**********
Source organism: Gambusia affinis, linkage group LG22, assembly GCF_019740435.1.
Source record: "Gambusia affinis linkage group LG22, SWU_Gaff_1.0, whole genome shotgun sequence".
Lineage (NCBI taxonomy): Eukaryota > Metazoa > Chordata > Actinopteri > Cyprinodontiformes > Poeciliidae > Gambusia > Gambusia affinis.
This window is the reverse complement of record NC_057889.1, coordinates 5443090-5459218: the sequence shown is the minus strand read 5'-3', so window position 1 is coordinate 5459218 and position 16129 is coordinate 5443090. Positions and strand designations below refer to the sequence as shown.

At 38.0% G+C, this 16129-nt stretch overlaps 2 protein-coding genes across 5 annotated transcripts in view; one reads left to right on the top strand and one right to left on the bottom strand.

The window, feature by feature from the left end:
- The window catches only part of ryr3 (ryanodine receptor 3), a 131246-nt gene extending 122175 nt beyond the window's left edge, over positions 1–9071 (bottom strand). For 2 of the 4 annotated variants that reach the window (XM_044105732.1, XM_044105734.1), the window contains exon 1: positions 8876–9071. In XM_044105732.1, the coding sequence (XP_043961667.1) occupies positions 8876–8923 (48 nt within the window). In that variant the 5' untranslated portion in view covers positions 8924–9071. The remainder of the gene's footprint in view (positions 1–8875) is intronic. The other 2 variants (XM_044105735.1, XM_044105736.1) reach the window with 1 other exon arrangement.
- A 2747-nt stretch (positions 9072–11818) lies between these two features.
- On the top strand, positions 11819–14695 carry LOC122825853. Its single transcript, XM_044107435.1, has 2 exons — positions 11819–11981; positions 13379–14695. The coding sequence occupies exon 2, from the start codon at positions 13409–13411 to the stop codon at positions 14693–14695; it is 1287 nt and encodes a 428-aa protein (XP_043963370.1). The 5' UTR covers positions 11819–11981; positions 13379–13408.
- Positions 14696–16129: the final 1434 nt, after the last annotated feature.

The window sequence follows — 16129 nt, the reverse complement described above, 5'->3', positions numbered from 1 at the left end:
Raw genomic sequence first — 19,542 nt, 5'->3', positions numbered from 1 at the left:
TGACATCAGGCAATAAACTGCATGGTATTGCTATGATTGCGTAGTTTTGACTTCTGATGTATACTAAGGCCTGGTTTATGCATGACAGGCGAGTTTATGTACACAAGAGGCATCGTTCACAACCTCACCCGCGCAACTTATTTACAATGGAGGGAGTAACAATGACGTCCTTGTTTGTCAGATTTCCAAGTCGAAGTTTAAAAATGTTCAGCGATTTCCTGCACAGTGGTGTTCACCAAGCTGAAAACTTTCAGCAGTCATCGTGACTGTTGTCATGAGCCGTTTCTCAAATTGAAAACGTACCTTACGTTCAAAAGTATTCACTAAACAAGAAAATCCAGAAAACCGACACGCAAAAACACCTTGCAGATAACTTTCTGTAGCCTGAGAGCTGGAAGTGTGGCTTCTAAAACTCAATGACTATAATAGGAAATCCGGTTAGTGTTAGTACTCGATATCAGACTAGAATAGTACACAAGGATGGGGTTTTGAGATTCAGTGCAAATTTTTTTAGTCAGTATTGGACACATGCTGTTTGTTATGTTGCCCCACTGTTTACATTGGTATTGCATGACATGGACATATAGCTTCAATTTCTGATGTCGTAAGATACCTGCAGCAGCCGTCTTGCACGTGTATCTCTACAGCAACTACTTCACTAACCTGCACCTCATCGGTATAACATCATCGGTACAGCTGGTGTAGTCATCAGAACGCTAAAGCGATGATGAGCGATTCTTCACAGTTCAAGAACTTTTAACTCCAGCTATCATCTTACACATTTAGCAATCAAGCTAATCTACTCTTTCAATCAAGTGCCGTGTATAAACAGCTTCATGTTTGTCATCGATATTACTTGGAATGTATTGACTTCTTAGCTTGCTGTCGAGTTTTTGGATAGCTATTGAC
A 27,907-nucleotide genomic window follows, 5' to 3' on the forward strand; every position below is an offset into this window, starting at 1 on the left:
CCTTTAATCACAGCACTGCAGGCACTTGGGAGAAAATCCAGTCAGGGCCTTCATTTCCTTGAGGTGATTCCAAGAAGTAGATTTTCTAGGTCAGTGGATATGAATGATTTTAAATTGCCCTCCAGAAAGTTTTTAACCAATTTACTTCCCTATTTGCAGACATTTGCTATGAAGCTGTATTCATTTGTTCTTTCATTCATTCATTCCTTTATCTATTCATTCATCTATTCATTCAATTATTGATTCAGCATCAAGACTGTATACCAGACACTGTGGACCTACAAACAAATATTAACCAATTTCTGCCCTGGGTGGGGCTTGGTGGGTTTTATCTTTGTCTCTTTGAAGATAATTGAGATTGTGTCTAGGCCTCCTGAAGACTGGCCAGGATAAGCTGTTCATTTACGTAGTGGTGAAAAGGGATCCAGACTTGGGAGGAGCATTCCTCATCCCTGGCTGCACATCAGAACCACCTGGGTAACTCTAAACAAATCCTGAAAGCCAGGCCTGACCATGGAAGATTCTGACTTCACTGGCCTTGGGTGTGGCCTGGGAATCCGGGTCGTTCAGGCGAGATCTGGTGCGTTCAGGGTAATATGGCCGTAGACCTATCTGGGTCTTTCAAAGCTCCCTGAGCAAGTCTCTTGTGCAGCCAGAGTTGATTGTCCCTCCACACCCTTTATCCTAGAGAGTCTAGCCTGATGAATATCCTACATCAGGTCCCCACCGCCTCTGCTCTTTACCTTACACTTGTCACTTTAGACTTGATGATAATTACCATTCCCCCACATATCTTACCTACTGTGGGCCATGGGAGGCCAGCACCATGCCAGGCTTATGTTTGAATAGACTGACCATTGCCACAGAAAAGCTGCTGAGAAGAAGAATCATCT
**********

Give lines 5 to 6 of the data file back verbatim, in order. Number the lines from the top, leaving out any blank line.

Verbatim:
At 38.0% G+C, this 16129-nt stretch overlaps 2 protein-coding genes across 5 annotated transcripts in view; one reads left to right on the top strand and one right to left on the bottom strand.

The window, feature by feature from the left end: